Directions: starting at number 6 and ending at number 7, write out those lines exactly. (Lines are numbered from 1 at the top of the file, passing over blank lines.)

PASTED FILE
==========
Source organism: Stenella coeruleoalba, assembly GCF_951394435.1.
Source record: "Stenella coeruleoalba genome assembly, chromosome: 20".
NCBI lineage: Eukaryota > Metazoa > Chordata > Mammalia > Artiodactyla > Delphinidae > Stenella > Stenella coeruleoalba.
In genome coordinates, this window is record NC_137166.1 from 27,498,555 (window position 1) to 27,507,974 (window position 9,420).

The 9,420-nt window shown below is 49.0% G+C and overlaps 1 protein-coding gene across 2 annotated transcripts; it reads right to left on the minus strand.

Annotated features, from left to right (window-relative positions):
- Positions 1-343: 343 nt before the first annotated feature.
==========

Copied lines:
Annotated features, from left to right (window-relative positions):
- Positions 1-343: 343 nt before the first annotated feature.